Thanks in advance for all of the advice,
Mike
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Charles Krebs



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PostPosted: Thu Jul 01, 2010 10:58 am    Post subject: Reply with quote

Quote:
The eyepiece that came with the adapter happens to be exactly the same eyepiece as the compound scope except that the compound scope eyepiece has a pointer (so I don't use it for the photography).


By that do you mean a 10X with the same physical tube diameter, or does it appear to be "identical" i.e. the same manufacturer, with identical markings and overall appearance? (except for the internal pointer)


Quote:
I also have a calibrated microscope slide that I can use at higher magnification on the compound scope.


Pictures of that could be helpful. What we are actually trying to determine is the true magnification, on the camera sensor, that you are getting with your arrangement. If a mm ruler scale is too coarse to calculate this then the calibrated slide would be good.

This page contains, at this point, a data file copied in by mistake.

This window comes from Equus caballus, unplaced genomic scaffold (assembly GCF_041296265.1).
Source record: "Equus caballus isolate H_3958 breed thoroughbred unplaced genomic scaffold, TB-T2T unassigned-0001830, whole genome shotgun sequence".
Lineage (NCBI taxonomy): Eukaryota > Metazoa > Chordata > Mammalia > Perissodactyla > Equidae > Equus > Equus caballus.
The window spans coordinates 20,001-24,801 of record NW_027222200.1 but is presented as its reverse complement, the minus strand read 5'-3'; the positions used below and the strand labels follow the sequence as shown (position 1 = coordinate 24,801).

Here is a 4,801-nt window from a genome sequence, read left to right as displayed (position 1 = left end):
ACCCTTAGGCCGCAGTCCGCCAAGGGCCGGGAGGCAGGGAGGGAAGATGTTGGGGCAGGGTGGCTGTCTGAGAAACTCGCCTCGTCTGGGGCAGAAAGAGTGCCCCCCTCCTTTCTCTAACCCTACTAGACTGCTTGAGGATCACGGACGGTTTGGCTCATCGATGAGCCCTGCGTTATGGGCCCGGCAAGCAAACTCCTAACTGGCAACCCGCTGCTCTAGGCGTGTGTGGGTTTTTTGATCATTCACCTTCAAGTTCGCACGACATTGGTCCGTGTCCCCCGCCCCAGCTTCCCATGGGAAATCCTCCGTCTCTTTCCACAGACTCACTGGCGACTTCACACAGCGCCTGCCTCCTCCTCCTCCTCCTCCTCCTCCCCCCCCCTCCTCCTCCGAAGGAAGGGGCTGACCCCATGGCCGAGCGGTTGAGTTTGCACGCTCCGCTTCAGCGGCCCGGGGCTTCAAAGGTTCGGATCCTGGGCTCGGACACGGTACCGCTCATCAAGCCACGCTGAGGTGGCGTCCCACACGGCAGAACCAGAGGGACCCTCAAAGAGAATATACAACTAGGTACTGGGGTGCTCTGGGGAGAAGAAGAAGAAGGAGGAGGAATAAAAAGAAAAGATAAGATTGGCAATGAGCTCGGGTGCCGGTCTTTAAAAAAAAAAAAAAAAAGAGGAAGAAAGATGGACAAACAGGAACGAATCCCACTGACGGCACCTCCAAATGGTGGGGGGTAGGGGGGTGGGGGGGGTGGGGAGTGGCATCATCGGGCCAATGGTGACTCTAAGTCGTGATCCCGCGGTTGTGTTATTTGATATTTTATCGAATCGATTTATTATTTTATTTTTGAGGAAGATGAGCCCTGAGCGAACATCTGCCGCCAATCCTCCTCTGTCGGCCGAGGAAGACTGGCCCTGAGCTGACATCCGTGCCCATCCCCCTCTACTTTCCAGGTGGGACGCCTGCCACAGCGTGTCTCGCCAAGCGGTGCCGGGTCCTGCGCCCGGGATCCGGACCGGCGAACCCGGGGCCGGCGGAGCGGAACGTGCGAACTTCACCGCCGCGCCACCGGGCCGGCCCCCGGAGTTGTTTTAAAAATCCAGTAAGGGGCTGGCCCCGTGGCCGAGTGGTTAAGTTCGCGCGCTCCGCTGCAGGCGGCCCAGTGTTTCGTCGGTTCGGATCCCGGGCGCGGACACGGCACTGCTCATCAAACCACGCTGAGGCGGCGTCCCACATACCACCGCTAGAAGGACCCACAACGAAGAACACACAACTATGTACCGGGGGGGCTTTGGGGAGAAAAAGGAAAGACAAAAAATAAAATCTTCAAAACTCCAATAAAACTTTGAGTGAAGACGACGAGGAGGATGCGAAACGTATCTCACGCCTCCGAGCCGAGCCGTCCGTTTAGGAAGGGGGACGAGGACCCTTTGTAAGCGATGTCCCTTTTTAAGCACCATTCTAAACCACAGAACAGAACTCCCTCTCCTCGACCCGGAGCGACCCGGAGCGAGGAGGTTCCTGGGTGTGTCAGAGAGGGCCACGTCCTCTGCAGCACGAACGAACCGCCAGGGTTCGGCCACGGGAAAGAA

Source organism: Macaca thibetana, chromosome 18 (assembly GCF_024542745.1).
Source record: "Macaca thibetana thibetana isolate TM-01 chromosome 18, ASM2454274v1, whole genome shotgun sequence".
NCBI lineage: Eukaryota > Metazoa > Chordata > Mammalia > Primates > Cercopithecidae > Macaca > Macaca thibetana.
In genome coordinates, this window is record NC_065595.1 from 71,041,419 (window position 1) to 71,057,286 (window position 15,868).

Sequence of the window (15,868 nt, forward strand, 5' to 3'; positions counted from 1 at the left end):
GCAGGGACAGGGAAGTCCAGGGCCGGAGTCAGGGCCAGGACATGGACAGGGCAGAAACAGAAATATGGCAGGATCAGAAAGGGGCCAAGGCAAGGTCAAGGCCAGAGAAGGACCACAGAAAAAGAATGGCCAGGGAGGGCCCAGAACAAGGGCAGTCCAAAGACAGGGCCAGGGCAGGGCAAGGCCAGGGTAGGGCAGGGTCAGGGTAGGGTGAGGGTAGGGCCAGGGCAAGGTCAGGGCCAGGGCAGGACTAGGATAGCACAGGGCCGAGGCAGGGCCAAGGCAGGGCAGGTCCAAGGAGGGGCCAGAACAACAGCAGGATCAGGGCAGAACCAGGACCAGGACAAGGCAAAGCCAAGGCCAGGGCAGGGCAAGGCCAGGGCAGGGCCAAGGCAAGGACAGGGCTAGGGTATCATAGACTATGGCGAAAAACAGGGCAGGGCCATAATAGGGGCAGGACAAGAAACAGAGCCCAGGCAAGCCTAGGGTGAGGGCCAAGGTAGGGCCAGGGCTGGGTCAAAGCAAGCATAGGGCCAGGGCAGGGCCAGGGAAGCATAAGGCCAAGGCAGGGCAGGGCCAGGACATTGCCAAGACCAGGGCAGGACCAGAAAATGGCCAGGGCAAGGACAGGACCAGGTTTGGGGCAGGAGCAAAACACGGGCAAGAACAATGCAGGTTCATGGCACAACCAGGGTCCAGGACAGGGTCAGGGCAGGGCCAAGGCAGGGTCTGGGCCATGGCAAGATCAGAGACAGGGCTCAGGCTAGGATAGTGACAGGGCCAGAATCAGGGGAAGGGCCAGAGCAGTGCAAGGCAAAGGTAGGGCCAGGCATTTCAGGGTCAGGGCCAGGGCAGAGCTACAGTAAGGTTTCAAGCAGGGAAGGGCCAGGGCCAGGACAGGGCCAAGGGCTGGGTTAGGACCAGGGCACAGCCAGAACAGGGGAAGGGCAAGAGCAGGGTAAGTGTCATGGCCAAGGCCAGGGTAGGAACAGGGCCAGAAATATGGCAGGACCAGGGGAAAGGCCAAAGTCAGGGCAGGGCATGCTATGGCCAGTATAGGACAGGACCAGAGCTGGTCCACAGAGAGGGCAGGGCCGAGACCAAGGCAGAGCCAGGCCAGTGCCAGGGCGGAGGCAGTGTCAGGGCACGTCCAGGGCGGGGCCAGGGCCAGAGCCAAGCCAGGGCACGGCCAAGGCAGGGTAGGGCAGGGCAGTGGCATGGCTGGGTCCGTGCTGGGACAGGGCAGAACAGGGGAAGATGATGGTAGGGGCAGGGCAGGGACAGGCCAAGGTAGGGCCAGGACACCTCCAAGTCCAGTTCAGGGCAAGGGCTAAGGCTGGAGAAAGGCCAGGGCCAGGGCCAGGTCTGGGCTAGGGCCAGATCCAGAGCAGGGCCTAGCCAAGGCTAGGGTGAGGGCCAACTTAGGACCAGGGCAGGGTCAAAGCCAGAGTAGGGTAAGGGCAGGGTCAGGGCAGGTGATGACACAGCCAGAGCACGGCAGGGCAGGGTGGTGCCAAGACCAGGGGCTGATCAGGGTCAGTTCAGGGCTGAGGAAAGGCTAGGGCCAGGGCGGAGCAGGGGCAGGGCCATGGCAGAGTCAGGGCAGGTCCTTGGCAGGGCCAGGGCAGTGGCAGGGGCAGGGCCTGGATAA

Is the camera now recording a view that includes most of what you see through the eyepieces, or does it seem like you are getting a strongly "cropped" picture (higher magnification) in the camera?
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scitch



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PostPosted: Thu Jul 01, 2010 1:46 pm    Post subject: Reply with quote

They definitely have the same overall appearance. Definitely the same dimensions all around. I can't say if they are identical since they're not right in front of me but I'll take a look when I get home.